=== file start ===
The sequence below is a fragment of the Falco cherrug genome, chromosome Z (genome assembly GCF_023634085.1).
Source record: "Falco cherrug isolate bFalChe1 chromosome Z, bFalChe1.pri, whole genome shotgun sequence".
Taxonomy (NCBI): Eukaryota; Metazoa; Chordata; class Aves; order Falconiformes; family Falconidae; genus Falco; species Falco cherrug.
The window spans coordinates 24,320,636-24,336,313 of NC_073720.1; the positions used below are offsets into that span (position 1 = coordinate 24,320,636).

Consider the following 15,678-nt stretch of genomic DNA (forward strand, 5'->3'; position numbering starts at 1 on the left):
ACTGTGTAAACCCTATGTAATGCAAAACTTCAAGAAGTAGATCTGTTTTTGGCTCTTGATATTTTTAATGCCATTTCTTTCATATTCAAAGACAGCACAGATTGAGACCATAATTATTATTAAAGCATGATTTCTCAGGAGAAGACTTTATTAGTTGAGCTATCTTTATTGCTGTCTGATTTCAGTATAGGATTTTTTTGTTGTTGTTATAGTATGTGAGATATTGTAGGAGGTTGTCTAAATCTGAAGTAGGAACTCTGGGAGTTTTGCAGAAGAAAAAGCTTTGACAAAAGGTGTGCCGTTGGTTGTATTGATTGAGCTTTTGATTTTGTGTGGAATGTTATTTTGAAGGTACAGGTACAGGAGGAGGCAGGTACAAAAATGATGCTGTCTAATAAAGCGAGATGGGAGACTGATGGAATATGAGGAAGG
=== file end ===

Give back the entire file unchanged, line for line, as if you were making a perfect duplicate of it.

The sequence below is a fragment of the Falco cherrug genome, chromosome Z (genome assembly GCF_023634085.1).
Source record: "Falco cherrug isolate bFalChe1 chromosome Z, bFalChe1.pri, whole genome shotgun sequence".
Taxonomy (NCBI): Eukaryota; Metazoa; Chordata; class Aves; order Falconiformes; family Falconidae; genus Falco; species Falco cherrug.
The window spans coordinates 24,320,636-24,336,313 of NC_073720.1; the positions used below are offsets into that span (position 1 = coordinate 24,320,636).

Consider the following 15,678-nt stretch of genomic DNA (forward strand, 5'->3'; position numbering starts at 1 on the left):
ACTGTGTAAACCCTATGTAATGCAAAACTTCAAGAAGTAGATCTGTTTTTGGCTCTTGATATTTTTAATGCCATTTCTTTCATATTCAAAGACAGCACAGATTGAGACCATAATTATTATTAAAGCATGATTTCTCAGGAGAAGACTTTATTAGTTGAGCTATCTTTATTGCTGTCTGATTTCAGTATAGGATTTTTTTGTTGTTGTTATAGTATGTGAGATATTGTAGGAGGTTGTCTAAATCTGAAGTAGGAACTCTGGGAGTTTTGCAGAAGAAAAAGCTTTGACAAAAGGTGTGCCGTTGGTTGTATTGATTGAGCTTTTGATTTTGTGTGGAATGTTATTTTGAAGGTACAGGTACAGGAGGAGGCAGGTACAAAAATGATGCTGTCTAATAAAGCGAGATGGGAGACTGATGGAATATGAGGAAGG